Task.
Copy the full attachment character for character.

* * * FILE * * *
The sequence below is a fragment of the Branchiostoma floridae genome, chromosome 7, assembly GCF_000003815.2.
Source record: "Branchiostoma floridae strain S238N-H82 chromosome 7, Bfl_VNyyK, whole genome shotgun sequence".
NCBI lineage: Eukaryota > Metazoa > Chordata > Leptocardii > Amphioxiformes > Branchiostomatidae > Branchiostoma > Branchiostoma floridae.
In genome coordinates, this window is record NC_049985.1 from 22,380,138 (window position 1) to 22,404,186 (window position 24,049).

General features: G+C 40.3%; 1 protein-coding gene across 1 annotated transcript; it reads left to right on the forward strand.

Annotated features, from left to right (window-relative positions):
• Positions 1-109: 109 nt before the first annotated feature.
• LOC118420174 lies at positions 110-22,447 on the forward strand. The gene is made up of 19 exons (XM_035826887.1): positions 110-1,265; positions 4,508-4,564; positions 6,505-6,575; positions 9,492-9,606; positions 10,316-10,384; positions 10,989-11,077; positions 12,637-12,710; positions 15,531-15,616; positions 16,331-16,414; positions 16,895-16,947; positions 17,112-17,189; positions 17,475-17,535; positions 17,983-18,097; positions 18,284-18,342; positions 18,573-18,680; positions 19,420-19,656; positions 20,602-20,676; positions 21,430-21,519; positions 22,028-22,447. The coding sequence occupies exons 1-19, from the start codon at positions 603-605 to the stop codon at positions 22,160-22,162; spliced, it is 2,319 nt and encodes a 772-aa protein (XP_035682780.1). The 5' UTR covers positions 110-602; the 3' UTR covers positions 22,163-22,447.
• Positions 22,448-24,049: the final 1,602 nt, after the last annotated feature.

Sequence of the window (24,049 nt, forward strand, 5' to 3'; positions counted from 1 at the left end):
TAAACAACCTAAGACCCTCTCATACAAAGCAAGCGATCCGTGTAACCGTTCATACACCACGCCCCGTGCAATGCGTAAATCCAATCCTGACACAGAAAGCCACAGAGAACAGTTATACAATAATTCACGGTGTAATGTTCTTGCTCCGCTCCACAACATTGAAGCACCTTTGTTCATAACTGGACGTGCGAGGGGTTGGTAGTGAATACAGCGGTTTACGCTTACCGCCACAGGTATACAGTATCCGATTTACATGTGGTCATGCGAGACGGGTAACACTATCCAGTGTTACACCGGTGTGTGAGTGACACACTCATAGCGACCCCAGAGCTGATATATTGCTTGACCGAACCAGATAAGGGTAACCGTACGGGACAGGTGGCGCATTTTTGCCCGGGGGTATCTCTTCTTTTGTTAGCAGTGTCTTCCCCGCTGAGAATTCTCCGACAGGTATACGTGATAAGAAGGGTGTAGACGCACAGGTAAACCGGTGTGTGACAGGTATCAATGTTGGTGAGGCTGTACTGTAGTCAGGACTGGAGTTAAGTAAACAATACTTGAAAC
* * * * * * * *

The sequence below is a fragment of the Branchiostoma floridae genome, chromosome 7, assembly GCF_000003815.2.
Source record: "Branchiostoma floridae strain S238N-H82 chromosome 7, Bfl_VNyyK, whole genome shotgun sequence".
NCBI lineage: Eukaryota > Metazoa > Chordata > Leptocardii > Amphioxiformes > Branchiostomatidae > Branchiostoma > Branchiostoma floridae.
In genome coordinates, this window is record NC_049985.1 from 22,380,138 (window position 1) to 22,404,186 (window position 24,049).

General features: G+C 40.3%; 1 protein-coding gene across 1 annotated transcript; it reads left to right on the forward strand.

Annotated features, from left to right (window-relative positions):
• Positions 1-109: 109 nt before the first annotated feature.
• LOC118420174 lies at positions 110-22,447 on the forward strand. The gene is made up of 19 exons (XM_035826887.1): positions 110-1,265; positions 4,508-4,564; positions 6,505-6,575; positions 9,492-9,606; positions 10,316-10,384; positions 10,989-11,077; positions 12,637-12,710; positions 15,531-15,616; positions 16,331-16,414; positions 16,895-16,947; positions 17,112-17,189; positions 17,475-17,535; positions 17,983-18,097; positions 18,284-18,342; positions 18,573-18,680; positions 19,420-19,656; positions 20,602-20,676; positions 21,430-21,519; positions 22,028-22,447. The coding sequence occupies exons 1-19, from the start codon at positions 603-605 to the stop codon at positions 22,160-22,162; spliced, it is 2,319 nt and encodes a 772-aa protein (XP_035682780.1). The 5' UTR covers positions 110-602; the 3' UTR covers positions 22,163-22,447.
• Positions 22,448-24,049: the final 1,602 nt, after the last annotated feature.

Sequence of the window (24,049 nt, forward strand, 5' to 3'; positions counted from 1 at the left end):
TAAACAACCTAAGACCCTCTCATACAAAGCAAGCGATCCGTGTAACCGTTCATACACCACGCCCCGTGCAATGCGTAAATCCAATCCTGACACAGAAAGCCACAGAGAACAGTTATACAATAATTCACGGTGTAATGTTCTTGCTCCGCTCCACAACATTGAAGCACCTTTGTTCATAACTGGACGTGCGAGGGGTTGGTAGTGAATACAGCGGTTTACGCTTACCGCCACAGGTATACAGTATCCGATTTACATGTGGTCATGCGAGACGGGTAACACTATCCAGTGTTACACCGGTGTGTGAGTGACACACTCATAGCGACCCCAGAGCTGATATATTGCTTGACCGAACCAGATAAGGGTAACCGTACGGGACAGGTGGCGCATTTTTGCCCGGGGGTATCTCTTCTTTTGTTAGCAGTGTCTTCCCCGCTGAGAATTCTCCGACAGGTATACGTGATAAGAAGGGTGTAGACGCACAGGTAAACCGGTGTGTGACAGGTATCAATGTTGGTGAGGCTGTACTGTAGTCAGGACTGGAGTTAAGTAAACAATACTTGAAAC